- Created: 12 May 2011
- Hits: 33517
The Ranger is a self-contained, portable, automated pop-up target system. It is designed to be easily assembled from a kit, and use off-the-shelf components, to make it the most affordable system of its kind on the market.
Before the Ranger, the cheapest automated targets available cost thousands of dollars minimum, and were combined with overly-elaborate control systems. Through careful design, and by drawing on common components from a variety of industries, we have created a fully-automated pop-up target system that is flexible, portable, and less expensive. The price drops from thousands to hundreds of dollars. This puts fun, effective training and scenario shooting in reach of everyone.
The "brains" of the Ranger are an Arduino microcontroller. The Arduino is powerful, flexible, computing tool that is commonly used for lots of robotics, automation, and prototyping tasks. There is plenty of expansion capability left to add custom sensors (e.g. electronic tripwires), feedback (e.g. LCD screen), and communications (e.g. wireless triggering and control). The program that the Ranger comes with initially stored in the Arduino raises and lowers the target at random intervals, to add fun and a touch of the unexpected to shooting and training. No programming is ever needed in order to just continue using the default program, and future updates and complete pre-made programs can be loaded with no programming knowledge. The settings for the down position and up position delays can be quickly modified with a computer, without programming skills. For the adventurous, writing your own programs provides almost limitless possibilities.
The target is physically lifted by a simple, powerful, and robust pneumatics system. The piston develops over 170 pounds of force at 100 PSI of pressure, which exerts over 40 foot-pounds of torque on the pivot/axle. Even moderate winds won't keep the target down. In fact, the plastic target silhouette will flex and bend over before the pneumatics will ever give out. The system runs off about 100 PSI, which is considered low pressure, and is fed by a CO2 tank (about 850 PSI) though a regulator. Carbon dioxide (CO2) is an efficiently stored gas, and is actually a liquid inside the tank. CO2 paintballs tanks, such as though used by the Ranger, can be filled for about $3-7 at many local stores, such as welding suppliers and sporting goods retailers. The tanks are inexpensive, so taking a few extras is a great way to extend your use of the Ranger.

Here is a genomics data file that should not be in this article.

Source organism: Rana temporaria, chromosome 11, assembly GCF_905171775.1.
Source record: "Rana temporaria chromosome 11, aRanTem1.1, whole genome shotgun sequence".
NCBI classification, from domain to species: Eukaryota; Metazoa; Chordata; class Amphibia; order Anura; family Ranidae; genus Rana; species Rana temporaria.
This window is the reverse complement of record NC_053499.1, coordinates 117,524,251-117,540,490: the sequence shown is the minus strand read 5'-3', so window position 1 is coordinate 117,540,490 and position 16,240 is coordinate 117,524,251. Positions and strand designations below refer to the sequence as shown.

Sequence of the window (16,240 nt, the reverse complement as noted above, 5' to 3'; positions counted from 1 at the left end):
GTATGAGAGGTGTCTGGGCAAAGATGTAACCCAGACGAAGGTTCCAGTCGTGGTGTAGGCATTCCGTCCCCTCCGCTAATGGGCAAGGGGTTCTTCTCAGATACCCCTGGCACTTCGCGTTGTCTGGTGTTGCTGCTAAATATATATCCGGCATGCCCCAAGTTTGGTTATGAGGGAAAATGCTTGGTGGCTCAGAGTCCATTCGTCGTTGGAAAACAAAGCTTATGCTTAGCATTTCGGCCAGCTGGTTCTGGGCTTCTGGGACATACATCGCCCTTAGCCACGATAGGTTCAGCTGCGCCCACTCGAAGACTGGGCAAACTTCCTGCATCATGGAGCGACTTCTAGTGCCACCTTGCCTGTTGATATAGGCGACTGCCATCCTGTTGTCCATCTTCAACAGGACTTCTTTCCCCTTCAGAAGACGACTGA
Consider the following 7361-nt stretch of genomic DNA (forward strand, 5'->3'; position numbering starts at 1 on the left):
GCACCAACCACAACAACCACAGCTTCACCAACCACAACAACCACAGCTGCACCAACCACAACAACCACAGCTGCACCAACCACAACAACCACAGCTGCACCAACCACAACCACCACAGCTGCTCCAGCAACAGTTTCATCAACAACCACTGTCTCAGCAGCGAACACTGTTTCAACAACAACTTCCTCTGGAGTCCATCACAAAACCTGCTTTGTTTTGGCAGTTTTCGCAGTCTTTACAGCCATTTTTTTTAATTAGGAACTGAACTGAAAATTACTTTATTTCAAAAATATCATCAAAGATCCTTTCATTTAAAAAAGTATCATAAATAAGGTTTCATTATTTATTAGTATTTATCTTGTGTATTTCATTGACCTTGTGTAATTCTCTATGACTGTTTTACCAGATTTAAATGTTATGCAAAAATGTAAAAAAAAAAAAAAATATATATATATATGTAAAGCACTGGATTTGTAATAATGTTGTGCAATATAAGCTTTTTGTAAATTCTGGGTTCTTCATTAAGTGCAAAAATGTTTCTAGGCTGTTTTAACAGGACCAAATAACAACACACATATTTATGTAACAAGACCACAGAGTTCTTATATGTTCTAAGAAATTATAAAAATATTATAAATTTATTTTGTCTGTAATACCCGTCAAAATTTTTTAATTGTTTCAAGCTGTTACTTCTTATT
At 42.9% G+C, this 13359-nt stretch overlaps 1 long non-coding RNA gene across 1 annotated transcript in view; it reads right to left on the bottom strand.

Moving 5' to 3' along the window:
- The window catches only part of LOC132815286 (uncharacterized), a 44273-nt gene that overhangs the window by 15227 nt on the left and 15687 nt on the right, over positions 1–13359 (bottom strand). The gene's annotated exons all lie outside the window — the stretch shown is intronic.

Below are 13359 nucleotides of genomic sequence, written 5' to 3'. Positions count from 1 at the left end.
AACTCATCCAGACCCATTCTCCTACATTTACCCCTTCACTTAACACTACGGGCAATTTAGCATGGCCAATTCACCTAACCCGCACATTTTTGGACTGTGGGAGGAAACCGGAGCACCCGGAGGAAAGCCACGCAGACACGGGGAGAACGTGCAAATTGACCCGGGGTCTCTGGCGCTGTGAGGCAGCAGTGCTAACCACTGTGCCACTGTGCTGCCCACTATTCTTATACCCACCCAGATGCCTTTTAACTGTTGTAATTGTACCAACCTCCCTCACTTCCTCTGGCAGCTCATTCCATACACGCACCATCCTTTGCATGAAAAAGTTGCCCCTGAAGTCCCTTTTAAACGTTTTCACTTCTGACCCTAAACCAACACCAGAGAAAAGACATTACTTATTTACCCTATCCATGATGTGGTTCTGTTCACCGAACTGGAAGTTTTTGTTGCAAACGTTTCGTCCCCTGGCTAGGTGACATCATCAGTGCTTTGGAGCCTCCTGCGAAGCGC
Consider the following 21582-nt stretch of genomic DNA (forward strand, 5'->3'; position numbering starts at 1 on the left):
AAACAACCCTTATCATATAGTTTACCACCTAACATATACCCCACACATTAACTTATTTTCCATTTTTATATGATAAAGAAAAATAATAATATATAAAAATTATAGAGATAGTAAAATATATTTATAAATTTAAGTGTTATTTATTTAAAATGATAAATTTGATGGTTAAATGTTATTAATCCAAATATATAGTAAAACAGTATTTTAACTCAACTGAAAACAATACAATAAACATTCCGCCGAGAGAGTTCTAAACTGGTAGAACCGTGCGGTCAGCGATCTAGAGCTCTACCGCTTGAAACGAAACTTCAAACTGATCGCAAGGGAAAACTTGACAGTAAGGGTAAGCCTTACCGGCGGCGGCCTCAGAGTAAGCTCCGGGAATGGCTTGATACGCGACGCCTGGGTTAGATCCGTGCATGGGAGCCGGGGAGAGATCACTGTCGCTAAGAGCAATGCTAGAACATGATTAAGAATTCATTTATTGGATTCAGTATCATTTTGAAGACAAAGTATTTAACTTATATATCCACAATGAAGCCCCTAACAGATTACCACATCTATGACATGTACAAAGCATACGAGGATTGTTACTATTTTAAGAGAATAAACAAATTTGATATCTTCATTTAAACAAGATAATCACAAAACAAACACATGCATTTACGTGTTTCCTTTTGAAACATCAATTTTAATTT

The frame of the Ranger was designed so that it can be made of either metal or inexpensive plywood. Plywood offers a cheap solution in uses such as paintball and archery, where damage to the system isn't likely. The plywood frame can also be used for firearms if the system is protected in another way, such as a berm, trench, sandbags, or metal deflector plate. The metal frame is available for maximum defense against damage from projectiles, and the front deflector is angled extremely low to afford maximum protection.
Currently, the Ranger is autonomous and non-interactive. It does not take cues on when to rise or fall, and does not sense impacts or respond. We're testing methods that will eventually add inexpensive impact detection, most likely through sound or force monitoring. These could prove to be as simple as a $30 component that you plug into the controller, and a free software update. Wireless communications add-ons are also available for the microcontroller, which could allow future versions to be commanded remotely from a laptop or another device. The idea is that upgrades should be simple and inexpensive to add, and optional.
Leave your comments
Login to post a comment
Post comment as a guest